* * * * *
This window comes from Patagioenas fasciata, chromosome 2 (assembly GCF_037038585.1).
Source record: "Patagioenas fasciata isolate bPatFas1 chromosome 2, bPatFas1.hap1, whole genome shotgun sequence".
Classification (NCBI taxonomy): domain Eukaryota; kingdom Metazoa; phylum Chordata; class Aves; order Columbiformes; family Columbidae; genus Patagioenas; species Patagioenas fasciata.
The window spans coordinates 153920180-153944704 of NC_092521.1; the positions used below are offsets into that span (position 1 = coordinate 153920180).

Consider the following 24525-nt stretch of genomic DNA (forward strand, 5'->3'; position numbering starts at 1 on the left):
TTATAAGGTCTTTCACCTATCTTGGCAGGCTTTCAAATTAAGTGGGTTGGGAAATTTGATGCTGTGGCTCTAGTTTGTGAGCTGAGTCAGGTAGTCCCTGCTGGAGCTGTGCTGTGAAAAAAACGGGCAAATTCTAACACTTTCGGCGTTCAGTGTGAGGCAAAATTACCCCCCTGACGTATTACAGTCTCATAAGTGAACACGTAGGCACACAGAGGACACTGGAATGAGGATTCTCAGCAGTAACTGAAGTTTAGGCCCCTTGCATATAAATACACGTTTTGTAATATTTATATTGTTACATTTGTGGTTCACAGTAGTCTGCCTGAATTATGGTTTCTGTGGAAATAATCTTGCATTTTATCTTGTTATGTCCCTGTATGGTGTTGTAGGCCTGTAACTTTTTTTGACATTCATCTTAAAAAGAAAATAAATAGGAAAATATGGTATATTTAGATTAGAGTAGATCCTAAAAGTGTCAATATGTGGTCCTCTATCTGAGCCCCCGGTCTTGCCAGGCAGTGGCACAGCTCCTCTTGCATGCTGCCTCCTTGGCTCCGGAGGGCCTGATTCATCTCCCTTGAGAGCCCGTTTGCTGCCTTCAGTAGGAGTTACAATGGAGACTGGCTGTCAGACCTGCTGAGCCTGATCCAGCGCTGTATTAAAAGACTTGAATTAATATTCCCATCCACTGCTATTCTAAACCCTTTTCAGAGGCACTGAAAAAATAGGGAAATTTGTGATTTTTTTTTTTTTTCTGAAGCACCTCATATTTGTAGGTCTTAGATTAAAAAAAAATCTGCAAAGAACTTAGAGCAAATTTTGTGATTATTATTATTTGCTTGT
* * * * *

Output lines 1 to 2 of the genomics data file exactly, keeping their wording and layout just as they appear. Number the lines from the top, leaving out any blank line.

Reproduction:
This window comes from Patagioenas fasciata, chromosome 2 (assembly GCF_037038585.1).
Source record: "Patagioenas fasciata isolate bPatFas1 chromosome 2, bPatFas1.hap1, whole genome shotgun sequence".